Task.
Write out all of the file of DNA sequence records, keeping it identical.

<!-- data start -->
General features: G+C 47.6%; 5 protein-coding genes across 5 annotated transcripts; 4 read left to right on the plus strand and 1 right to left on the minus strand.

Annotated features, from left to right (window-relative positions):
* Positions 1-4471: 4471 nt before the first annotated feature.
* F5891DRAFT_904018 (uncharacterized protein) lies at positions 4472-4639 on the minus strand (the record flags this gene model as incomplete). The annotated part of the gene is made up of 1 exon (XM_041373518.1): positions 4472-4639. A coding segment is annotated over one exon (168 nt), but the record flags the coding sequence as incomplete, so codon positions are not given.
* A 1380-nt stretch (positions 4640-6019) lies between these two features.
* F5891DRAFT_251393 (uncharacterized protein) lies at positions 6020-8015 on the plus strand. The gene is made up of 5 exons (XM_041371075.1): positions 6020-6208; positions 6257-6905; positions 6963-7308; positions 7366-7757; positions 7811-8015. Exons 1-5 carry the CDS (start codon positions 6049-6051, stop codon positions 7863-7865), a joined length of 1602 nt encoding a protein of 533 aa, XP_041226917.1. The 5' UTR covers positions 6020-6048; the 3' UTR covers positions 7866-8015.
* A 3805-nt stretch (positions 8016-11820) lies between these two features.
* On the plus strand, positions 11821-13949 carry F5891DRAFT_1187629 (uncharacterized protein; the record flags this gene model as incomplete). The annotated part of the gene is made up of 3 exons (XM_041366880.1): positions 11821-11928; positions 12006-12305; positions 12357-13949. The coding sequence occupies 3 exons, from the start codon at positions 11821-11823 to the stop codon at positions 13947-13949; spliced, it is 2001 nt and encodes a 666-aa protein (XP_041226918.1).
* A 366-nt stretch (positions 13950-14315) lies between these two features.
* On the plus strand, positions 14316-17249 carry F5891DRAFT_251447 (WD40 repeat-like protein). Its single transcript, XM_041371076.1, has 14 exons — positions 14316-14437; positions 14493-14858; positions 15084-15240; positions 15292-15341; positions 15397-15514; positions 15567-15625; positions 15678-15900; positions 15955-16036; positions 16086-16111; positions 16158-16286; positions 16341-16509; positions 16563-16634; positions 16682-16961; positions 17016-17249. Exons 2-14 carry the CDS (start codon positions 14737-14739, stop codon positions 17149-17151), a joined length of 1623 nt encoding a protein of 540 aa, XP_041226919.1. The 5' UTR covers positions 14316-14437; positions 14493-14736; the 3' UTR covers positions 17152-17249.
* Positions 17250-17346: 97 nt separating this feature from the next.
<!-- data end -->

General features: G+C 47.6%; 5 protein-coding genes across 5 annotated transcripts; 4 read left to right on the plus strand and 1 right to left on the minus strand.

Annotated features, from left to right (window-relative positions):
* Positions 1-4471: 4471 nt before the first annotated feature.
* F5891DRAFT_904018 (uncharacterized protein) lies at positions 4472-4639 on the minus strand (the record flags this gene model as incomplete). The annotated part of the gene is made up of 1 exon (XM_041373518.1): positions 4472-4639. A coding segment is annotated over one exon (168 nt), but the record flags the coding sequence as incomplete, so codon positions are not given.
* A 1380-nt stretch (positions 4640-6019) lies between these two features.
* F5891DRAFT_251393 (uncharacterized protein) lies at positions 6020-8015 on the plus strand. The gene is made up of 5 exons (XM_041371075.1): positions 6020-6208; positions 6257-6905; positions 6963-7308; positions 7366-7757; positions 7811-8015. Exons 1-5 carry the CDS (start codon positions 6049-6051, stop codon positions 7863-7865), a joined length of 1602 nt encoding a protein of 533 aa, XP_041226917.1. The 5' UTR covers positions 6020-6048; the 3' UTR covers positions 7866-8015.
* A 3805-nt stretch (positions 8016-11820) lies between these two features.
* On the plus strand, positions 11821-13949 carry F5891DRAFT_1187629 (uncharacterized protein; the record flags this gene model as incomplete). The annotated part of the gene is made up of 3 exons (XM_041366880.1): positions 11821-11928; positions 12006-12305; positions 12357-13949. The coding sequence occupies 3 exons, from the start codon at positions 11821-11823 to the stop codon at positions 13947-13949; spliced, it is 2001 nt and encodes a 666-aa protein (XP_041226918.1).
* A 366-nt stretch (positions 13950-14315) lies between these two features.
* On the plus strand, positions 14316-17249 carry F5891DRAFT_251447 (WD40 repeat-like protein). Its single transcript, XM_041371076.1, has 14 exons — positions 14316-14437; positions 14493-14858; positions 15084-15240; positions 15292-15341; positions 15397-15514; positions 15567-15625; positions 15678-15900; positions 15955-16036; positions 16086-16111; positions 16158-16286; positions 16341-16509; positions 16563-16634; positions 16682-16961; positions 17016-17249. Exons 2-14 carry the CDS (start codon positions 14737-14739, stop codon positions 17149-17151), a joined length of 1623 nt encoding a protein of 540 aa, XP_041226919.1. The 5' UTR covers positions 14316-14437; positions 14493-14736; the 3' UTR covers positions 17152-17249.
* Positions 17250-17346: 97 nt separating this feature from the next.